Archive for the ‘community’ Category

You’re A Writer

December 26, 2012

You’re a writer, Jonatha said, as if I had asked.  Although maybe I had, not directly, but with that sappy ass look I had been displaying every day since we arrived.  Do you like me, the look asked, as if that’s what’s I was here for to begin with.

Esalen.  A summer camp for adults.  Complete with the ice cold glasses of milk poured from white plastic utters of stand alone fridge at the side of the dining hall.

There’s a darkness around you, she said.  I feel bad for you, but it’s good for your writing.  And then she was gone leaving me standing next to a toasting machine in constant motion as if waiting for someone to feed it a slice.

There had been lots of lonely that week.  Those pacific coast cliffs carving out endless space around me, tearing up the edge of the ocean and raising up into the night holding up that endless matt of stars.  My mouth gaping open that first night, head cracked back, like I could catch one in my mouth as it fell, splattering bright marks across the sky.

I talked to everyone but got to know no one.  Except Sam. I had wanted to braid my hair with hers the instant she spoke up in our group.  I’m throw up in my boot nervous, she had said by way of introduction.

We sat in that fish bowl of a room, all twenty-seven of us.  One set of windows pointing out onto the ocean, the other up into a small sharp shooter poking lodger set in the hills. It wasn’t unusual to walk into a room like this one in the evening and find a figure communing with the dark.

I had driven up with a thin gray-haired woman, small and stylish, with a fresh flower set in her tightly wound bun.  The car had no AC and she did not give a damn.  I was late meeting her and so was the other woman who drove up with us, a cafe owner.  The fourth woman was just married and enthusiastically signed up for courses, first this one and then one at the French Culinary Institute of New York.

When we arrived on the campus our driver unpacked the trunk and told us all to have a good week, even though we were bound to meet each other again on the expansive sun covered deck where everyone from all classes would meet for lunch, to drink garden herbed water from palm sized glasses with salads of lettuce and figs grown on the grounds.

It was that kind of lunch that made me hungry.  Drew me to that late night snack table to begin with.  Something feeling scratchy and unsatisfied, yearning for comforting foods, pasta, pizza, things that get at the surface level of hunger but never underneath.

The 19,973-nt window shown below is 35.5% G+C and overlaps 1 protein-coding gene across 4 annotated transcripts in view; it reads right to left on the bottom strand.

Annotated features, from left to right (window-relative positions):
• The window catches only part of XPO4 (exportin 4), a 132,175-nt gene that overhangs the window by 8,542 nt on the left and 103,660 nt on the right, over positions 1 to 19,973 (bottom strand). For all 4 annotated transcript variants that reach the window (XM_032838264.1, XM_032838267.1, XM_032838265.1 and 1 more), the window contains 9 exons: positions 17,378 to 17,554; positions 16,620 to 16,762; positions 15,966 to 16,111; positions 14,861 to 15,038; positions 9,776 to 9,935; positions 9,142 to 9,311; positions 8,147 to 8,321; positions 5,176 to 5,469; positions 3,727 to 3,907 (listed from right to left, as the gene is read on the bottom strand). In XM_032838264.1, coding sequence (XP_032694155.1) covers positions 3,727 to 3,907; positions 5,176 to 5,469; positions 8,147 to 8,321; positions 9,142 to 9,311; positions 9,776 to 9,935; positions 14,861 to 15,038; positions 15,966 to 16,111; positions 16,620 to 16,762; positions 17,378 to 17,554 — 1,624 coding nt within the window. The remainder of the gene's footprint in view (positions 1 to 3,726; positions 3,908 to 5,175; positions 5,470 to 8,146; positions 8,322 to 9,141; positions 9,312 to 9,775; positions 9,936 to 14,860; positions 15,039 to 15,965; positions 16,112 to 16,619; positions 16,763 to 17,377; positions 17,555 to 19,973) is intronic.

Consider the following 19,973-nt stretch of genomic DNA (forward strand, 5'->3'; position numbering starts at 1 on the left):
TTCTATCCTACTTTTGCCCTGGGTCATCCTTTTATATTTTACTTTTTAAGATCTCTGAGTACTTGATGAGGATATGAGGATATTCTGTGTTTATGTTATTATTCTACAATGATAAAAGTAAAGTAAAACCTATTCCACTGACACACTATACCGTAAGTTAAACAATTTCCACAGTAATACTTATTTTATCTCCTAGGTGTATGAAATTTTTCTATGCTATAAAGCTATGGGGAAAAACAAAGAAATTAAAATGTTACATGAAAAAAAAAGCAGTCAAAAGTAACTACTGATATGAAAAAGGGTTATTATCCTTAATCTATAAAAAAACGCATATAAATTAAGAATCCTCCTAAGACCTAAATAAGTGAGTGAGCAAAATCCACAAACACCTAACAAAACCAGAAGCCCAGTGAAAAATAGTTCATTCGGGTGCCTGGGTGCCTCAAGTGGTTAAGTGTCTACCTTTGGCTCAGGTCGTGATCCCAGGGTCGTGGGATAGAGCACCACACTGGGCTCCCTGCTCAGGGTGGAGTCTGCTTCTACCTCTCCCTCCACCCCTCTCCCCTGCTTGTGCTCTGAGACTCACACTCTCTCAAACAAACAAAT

So I had walked into the dark dining room late at night, through which one would pass on their way to the moonlight sulfur baths set on the side of the mountain.  I had skulked around that snack table and slathered some peanut butter on whole grain bread with a mini-spatula made to pull alternative butter out of buckets when Jonatha had arrived to do the same.  She in her Emily doll like outfit, her black rimmed glasses, her dark banks heavy across her forehead.

I’m sorry, I think I said, before she left.  Feeling like I must have been a burden to them, the real writers, who I loomed around, in hopes that I could lap up the edges of their confidence by sitting next to them in the heated pools.

Trust me, I’m not wrong about these things, she had said over her shoulder. On the last day of our workshop she left in the morning.  Something about a cat who would need an appointment on the same day when we would sit together on the floor on those oversized pillows and say our thanks to each other, and our goodbyes.

Write Like The Wind

November 5, 2012

Heads up everyone,  it’s Nanowrimo!  That’s short for National Novel Writing Month, for those of us who haven’t already taken the 50,000 word challenge. And for those of us who have, let’s everyone have another go this year.

The call for professional writers to commit to finishing a draft of their novel in thirty days started over ten years ago with a mere 140 people.  In 2011 over a quarter of a million people participated in the event.  But not everyone ends up a winner.

In order to win you must log into the NaNo website and make yourself a username and password.  Use NaNo’s super fun word counter to keep a running tally of your progress throughout the month. That’s 1,666 words every day to you, Mr.

Getting stuck?  Try out the community forums and talk with other members who are well on their way.  Ask them anything from character tips to plotting techniques or just get some extra support if you are falling behind.

Even NaNo knows that a draft is only the beginning.  Don’t just send that sucker out with a agent query until at least the start of 2013.  And if you spend December congratulating yourself for finishing a draft, you may have to wait just a little bit longer.

I had a stand off with a man who came to the library and not for the books

September 7, 2012